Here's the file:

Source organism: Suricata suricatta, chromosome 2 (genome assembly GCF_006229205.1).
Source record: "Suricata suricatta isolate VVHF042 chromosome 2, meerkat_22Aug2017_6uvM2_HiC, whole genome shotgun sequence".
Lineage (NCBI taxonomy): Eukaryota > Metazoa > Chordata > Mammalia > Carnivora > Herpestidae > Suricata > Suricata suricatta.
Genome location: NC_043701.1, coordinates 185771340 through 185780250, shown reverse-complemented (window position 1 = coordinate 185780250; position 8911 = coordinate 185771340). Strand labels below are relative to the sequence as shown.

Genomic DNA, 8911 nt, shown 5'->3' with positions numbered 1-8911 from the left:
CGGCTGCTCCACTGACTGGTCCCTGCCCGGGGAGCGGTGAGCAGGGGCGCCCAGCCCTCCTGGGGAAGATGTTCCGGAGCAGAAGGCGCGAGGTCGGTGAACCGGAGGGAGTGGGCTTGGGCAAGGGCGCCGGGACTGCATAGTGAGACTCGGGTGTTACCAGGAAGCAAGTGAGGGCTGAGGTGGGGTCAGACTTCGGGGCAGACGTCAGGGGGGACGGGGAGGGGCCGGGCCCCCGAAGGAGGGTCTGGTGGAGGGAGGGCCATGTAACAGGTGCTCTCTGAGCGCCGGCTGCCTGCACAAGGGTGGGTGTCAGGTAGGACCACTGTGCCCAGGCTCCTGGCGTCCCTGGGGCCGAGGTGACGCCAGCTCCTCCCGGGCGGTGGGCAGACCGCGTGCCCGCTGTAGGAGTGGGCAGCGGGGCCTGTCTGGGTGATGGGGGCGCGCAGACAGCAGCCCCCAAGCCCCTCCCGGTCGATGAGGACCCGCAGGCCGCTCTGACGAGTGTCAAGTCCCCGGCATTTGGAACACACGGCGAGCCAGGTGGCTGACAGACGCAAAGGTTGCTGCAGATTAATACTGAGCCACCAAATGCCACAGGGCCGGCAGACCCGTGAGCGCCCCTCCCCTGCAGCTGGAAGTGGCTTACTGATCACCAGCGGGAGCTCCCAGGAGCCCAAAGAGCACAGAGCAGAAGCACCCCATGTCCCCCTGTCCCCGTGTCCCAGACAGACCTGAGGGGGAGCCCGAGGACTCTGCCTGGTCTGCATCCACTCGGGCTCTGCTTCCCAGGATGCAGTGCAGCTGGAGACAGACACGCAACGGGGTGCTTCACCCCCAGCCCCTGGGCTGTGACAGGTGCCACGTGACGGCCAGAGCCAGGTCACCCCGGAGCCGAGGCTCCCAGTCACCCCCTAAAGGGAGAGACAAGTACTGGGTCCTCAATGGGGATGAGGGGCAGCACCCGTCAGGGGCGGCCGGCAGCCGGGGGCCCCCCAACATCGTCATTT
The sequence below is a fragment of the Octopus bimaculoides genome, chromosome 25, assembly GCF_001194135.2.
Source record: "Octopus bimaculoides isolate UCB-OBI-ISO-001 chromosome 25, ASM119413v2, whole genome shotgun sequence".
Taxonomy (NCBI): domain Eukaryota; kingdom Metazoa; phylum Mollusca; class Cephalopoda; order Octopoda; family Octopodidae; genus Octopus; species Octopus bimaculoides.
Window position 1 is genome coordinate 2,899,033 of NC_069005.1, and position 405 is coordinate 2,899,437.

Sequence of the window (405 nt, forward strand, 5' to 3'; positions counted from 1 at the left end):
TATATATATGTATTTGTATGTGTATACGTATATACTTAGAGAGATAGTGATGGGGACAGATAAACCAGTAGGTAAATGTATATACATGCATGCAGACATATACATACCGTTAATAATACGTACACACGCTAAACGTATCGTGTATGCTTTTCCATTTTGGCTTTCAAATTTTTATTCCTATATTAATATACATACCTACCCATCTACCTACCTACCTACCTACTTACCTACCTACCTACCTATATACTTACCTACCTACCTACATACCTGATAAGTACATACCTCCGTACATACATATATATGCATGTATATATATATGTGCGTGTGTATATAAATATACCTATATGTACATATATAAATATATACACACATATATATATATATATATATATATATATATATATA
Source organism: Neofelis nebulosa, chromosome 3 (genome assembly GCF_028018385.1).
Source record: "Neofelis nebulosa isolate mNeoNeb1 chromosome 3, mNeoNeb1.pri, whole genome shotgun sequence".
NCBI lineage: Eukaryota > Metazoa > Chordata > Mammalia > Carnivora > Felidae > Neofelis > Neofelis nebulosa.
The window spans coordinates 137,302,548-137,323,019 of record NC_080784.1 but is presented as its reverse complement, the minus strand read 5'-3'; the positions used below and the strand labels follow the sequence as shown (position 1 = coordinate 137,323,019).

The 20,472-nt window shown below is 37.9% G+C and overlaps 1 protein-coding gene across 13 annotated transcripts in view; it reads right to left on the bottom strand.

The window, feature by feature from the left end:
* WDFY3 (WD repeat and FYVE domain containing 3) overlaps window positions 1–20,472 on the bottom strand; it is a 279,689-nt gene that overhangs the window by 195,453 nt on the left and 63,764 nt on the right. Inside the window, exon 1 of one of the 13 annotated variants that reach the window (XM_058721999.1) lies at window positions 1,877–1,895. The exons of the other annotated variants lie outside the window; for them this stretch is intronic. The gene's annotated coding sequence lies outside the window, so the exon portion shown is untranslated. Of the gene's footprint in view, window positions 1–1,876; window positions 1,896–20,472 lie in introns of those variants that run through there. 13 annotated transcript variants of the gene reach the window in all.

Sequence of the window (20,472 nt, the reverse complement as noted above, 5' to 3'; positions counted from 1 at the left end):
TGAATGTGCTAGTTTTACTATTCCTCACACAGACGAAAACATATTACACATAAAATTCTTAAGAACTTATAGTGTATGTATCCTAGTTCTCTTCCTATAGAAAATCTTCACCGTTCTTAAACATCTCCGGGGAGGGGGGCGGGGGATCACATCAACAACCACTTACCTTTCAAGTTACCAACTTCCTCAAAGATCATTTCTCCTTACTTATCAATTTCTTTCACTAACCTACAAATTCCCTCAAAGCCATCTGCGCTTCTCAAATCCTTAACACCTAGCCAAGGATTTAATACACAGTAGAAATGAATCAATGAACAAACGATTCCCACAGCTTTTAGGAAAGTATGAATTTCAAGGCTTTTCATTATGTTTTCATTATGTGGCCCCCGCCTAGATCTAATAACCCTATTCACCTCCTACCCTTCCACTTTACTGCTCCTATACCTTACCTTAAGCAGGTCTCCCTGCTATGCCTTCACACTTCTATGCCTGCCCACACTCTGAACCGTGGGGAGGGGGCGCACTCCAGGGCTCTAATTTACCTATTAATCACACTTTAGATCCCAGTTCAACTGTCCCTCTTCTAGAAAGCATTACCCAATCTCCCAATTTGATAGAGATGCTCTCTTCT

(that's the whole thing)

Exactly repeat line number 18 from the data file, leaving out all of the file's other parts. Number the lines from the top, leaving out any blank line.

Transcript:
The window, feature by feature from the left end: